Ballet, Body Slams and Forgiveness

Occasionally, I will have to spend careful time choosing the subject of my Sunday post. This is not one of those times. In fact, the subject of this post was “suggested” to me from no less than four different sources – three within mere minutes of each other. I’ve learned that it is not wise to ignore such shoves…er…promptings.

Bellet lift

1) Friday night I took my EC to the ballet for her birthday. Romeo & Juliet, the story of a pair of star-crossed morons. While not a regular ballet attendee, I did appreciate the beauty and the extreme amount of strength, grace, beauty and skill presented. (The music, sets, costuming and lighting were remarkable, too.)

During one of the scenes where Romeo and Juliet were dancing around together, there was a series of lifts that would make Patrick Swayze hide in the corner. Romeo would pick up Juliet and spin her around in the air as if she were weightless. My interior dialogue went something like this:

“Man, that dude is strong.”

“Yeah, but she probably weighs like 80lbs.”

“True. Do you think his tights are tight enough?”




“I can’t imagine how much trust she must have in him to let him to do those lifts.”

Within seconds of making that observation – seconds – there was a stumble, a bobble, and then a graceful recovery. I’ll bet some people didn’t even notice. I was stunned because of the timing, but it reinforced my point. She almost came crashing down from high above her partner’s head. This reminded me that…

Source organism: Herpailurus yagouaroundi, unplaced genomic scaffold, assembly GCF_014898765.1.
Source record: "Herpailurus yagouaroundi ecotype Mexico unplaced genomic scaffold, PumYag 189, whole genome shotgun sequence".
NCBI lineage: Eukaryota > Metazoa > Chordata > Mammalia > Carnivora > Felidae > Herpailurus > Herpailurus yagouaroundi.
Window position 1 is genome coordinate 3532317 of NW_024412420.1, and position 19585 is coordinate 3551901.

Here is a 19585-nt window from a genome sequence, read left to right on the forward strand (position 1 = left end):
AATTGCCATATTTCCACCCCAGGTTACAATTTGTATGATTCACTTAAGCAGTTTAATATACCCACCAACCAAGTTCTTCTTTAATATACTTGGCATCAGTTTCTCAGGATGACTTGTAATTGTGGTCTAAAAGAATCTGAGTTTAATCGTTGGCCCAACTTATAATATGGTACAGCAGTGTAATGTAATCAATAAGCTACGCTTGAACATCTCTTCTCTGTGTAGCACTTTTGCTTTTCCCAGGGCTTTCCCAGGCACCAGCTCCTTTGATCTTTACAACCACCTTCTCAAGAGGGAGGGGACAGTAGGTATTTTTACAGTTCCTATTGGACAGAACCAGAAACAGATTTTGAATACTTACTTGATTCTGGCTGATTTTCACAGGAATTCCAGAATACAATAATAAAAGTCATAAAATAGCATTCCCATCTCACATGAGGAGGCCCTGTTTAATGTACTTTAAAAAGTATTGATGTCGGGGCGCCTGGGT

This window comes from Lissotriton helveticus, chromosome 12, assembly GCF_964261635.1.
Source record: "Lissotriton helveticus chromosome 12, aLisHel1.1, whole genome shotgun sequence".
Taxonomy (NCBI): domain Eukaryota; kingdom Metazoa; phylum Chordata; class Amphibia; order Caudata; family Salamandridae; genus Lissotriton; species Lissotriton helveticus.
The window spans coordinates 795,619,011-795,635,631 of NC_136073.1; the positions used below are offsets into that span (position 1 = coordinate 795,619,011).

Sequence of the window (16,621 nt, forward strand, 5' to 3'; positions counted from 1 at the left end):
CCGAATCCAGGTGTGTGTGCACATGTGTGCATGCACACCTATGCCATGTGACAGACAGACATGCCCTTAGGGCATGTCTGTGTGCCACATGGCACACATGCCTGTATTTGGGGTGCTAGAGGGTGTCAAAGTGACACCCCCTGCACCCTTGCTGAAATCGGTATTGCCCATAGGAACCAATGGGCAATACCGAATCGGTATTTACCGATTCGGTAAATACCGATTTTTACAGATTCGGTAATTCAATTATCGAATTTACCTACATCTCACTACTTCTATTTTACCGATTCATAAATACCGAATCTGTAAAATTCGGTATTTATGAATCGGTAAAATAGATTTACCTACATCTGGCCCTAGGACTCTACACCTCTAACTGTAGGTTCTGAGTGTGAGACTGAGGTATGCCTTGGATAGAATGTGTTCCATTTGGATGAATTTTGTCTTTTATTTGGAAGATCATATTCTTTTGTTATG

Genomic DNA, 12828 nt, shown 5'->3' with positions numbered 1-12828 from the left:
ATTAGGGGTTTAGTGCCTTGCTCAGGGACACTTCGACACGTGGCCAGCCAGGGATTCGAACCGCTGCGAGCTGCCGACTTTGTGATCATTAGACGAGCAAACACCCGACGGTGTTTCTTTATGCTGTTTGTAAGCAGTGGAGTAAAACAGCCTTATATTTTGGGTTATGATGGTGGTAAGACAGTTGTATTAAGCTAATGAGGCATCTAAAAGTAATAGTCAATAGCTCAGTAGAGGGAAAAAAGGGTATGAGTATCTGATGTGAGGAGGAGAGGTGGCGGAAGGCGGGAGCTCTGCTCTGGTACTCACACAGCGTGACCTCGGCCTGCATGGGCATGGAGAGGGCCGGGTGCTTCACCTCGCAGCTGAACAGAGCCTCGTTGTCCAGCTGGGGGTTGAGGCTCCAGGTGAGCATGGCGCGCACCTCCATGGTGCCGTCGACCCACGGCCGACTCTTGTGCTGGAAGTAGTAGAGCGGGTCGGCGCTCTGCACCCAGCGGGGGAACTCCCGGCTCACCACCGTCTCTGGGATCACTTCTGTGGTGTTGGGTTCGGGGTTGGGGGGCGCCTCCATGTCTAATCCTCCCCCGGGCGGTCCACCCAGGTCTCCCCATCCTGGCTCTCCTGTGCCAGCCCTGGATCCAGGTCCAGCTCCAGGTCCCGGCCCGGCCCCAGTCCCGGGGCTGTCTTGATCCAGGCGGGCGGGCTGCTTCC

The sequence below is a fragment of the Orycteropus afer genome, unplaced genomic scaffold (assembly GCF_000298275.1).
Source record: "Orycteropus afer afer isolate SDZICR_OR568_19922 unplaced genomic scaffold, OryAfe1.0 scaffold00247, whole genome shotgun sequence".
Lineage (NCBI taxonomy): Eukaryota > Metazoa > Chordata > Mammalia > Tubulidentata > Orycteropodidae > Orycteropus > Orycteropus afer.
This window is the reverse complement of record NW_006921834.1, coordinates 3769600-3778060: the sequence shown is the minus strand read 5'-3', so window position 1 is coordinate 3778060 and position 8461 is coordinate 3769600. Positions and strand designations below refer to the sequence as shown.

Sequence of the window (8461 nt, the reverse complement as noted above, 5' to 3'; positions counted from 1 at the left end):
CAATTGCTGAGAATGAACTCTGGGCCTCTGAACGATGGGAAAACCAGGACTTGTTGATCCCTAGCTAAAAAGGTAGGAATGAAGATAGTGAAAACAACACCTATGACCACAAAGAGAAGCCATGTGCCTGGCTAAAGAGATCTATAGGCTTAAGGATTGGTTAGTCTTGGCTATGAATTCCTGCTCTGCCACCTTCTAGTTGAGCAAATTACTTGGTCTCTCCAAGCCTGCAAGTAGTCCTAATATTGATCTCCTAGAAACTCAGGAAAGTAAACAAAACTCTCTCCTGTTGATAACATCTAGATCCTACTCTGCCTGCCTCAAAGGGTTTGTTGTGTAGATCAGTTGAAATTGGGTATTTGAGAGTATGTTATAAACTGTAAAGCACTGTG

2) Earlier that day I saw a video clip of a UCLA cheerleader named Sophie take a scary fall off the top of a pyramid o’ cheerleaders during a time out.

Cheerleader fall

One of the trainers immediately picked her up and rushed her off the court to have her checked out. To add insult to injury, the trainer tripped over a duffle bag and proceeded to full-out body slam the poor girl into the floor. (I’ll drop the video in at the bottom of the post.)

Body Slam

Fortunately, Sophie was fine, and returned to the game.

3) During the first intermission at the ballet – yes there were two – I was checking my social media and saw a post on Facebook from a friend that said this:

“You know that feeling you get when you think you’ve done something really awesome for someone, and it turns out that it’s actually 100 times worse than terribly wrong?”

Uh-oh. Somebody messed up. (I would tell you who it was, but some of you might be friends with Nick Newman, so I’ll keep it our secret.)

It turns out that this friend was being a super-great husband and getting the broken glass on his wife’s phone repaired. Little did he know that the thousands of photos on the phone would be lost forever when he told the repairman to go ahead and wipe the phone before he repaired it. (Yes, you may gasp.)

Body slam.

I’m sure the trainer and the ballet dude were doing their best to be careful. Thankfully, in both cases the girls shook it off and were willing to continue. Can you imagine if the ballerina stomped off the stage because she felt she could no longer trust her partner?

The thought also crossed my mind that the ballerina had probably been dropped by ballet dudes countless times in her life – yet here she was – trusting her physical well-being and her career to some guy in tights.

I’ve been married over thirty years now, and one thing I have learned is that marriage is a constant parade of stumbles. bobbles, drops and the occasional (metaphorical) body slam. Which leads me to….

4) During the second intermission, I checked my Twitter feed and saw a quote by Elder Lynn G. Robbins making the rounds: